What made you feel like you had finally become an adult? Was it something like turning a certain age, moving away from home, finishing school, landing your first job, making a thoughtful donation to charity? For me, it was becoming a parent — to a crazy beagle named Toby.
Ten years ago, I got my first real job, reporting for a newspaper in rural Connecticut. Not only does everyone in those parts have multiple pets (not including livestock), but as a city girl, I was a bit unsettled by all the unfamiliar sounds late at night when I was all alone in that big barn apartment. (Was that a raccoon on the roof, or an escaped murderer?) Plus, I had always wanted a dog.
Through Petfinder’s classified listings, I connected with a young woman who had adopted Toby from a shelter a few months earlier, then realized she couldn’t give him all the attention and exercise he needed. I took the hyper guy home for a trial weekend, but it wasn’t until I brought him back and he wouldn’t leave my side that I committed to keeping him for good.
Toby is a fantastic dog, especially with young children. Even kids who are scared of dogs gravitate to him, and he does lots of philanthropic work cheering up crying children on playgrounds and Santa Claus lines. But it’s obvious how he ended up in a shelter: he loves to run and run and run! He has the prey drive of a beagle, but the athleticism of a greyhound. That first year, he pulled dozens of escapes that would make Houdini scratch his head, seeking adventures that would make Snoopy proud. One afternoon, while he was leashed on the dog run line, I looked out my window and caught him and the neighbor’s Lab mix teaming up to slip each leg out of his harness! Another time, he found a gap in a fenced dog park, and I ended up having to borrow a machete to cut through thickets of brambles to get to him, trapped at the bottom of a gravel pit. (All the Lassies are rolling over in their graves.)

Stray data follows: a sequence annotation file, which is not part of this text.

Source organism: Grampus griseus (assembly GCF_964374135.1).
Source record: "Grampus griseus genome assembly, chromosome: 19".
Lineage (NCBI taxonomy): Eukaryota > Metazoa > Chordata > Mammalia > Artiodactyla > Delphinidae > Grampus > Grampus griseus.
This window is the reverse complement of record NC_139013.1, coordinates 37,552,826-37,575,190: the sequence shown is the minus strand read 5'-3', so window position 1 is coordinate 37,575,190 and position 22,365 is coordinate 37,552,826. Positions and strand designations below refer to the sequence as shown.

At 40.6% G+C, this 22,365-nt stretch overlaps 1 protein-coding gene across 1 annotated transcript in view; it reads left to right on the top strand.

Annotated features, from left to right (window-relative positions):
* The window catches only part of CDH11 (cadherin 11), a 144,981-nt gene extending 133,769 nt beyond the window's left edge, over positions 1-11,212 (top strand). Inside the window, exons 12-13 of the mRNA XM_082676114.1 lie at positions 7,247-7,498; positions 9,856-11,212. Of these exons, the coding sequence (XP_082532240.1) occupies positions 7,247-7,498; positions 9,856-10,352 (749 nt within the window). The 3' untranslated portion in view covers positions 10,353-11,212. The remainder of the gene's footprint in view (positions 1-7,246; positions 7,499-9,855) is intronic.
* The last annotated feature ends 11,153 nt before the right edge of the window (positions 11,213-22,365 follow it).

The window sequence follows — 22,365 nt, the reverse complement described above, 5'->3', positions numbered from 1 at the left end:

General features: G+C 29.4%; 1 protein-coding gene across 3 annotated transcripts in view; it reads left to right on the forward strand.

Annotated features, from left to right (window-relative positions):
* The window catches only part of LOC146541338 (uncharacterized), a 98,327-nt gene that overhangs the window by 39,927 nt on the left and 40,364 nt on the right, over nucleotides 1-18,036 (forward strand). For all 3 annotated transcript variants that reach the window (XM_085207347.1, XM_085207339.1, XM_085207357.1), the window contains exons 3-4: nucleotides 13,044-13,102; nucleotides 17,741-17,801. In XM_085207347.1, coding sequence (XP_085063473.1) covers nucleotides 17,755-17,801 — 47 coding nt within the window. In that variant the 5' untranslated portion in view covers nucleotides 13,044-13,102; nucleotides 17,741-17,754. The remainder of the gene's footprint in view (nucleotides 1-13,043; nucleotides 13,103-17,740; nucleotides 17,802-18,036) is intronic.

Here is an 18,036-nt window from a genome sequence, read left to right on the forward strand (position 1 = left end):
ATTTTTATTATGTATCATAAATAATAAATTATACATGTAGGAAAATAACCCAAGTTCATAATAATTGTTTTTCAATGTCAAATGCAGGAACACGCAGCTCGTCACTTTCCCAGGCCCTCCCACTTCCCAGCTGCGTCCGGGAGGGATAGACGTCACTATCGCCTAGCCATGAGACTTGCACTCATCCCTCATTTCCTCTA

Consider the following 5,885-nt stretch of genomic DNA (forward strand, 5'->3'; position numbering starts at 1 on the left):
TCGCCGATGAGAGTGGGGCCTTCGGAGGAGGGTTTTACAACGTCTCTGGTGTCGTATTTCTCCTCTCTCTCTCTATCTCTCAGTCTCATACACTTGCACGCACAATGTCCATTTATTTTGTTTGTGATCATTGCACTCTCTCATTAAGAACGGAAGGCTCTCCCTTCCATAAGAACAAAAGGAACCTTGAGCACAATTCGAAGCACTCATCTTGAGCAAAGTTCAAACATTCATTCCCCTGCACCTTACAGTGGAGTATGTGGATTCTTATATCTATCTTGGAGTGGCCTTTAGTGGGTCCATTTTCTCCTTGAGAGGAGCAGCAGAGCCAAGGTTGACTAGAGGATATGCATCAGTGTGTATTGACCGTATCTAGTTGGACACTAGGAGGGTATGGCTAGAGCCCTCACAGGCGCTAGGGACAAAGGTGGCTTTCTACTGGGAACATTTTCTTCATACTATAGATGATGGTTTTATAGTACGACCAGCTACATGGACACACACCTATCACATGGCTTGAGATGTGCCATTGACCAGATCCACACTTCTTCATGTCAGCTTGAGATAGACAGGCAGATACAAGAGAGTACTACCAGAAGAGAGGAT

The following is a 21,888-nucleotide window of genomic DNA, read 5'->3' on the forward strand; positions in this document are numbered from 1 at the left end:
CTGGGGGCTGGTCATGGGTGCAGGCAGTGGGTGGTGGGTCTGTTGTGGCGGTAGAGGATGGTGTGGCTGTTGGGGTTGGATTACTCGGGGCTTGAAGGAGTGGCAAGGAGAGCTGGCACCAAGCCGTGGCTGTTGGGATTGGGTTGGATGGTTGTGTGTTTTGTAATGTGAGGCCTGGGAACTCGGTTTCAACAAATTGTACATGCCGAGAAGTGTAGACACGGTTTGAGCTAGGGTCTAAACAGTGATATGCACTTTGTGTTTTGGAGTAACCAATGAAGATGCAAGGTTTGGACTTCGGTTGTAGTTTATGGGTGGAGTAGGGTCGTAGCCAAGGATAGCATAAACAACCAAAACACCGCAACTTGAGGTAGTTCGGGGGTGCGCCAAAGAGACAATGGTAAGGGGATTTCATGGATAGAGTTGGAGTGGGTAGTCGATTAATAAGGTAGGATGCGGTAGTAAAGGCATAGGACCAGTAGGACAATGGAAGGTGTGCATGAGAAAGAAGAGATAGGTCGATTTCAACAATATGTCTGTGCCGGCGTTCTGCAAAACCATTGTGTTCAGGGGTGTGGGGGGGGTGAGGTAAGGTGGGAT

Even now that he’s 11 years old, the sight of a squirrel or the faintest whiff of a cat can send him racing around, dodging and weaving and howling for an hour. Ironically, he also has separation anxiety, and can’t stand to be left alone in a car or outside a store for more than a few minutes. What a crazy dog!
Nevertheless, Toby has been the best, most loyal friend ever, over an extremely eventful decade: three cross-country moves, two major career changes, a wedding, the birth of our son (his “little brother”) and now as we await a little sister. We can’t imagine life without him! When the inevitable happens — hopefully still at least five years away — I will be a complete wreck. But as Dhanya’s story yesterday illustrates, I will eventually treasure the memories… and in the meantime, it’s a reminder to really appreciate all the good times we still have together now.
We’d love to hear your pet adoption experiences, too. Share them in the Comments section, on Facebook and Twitter (#GiveTogether #Animals).
While waiting for our final adoption story tomorrow, check out our previous posts about this month’s Give Together projects for Animals: Reading With Rover’s therapy dogs, the Snow Leopard Trust’s big cats, and the Woodland Park Zoo’s baby giraffe. For just $10/month, you can join a growing community making a big difference — and will receive an impact report within weeks, showing our collective giving at work. Every little bit counts, and helps.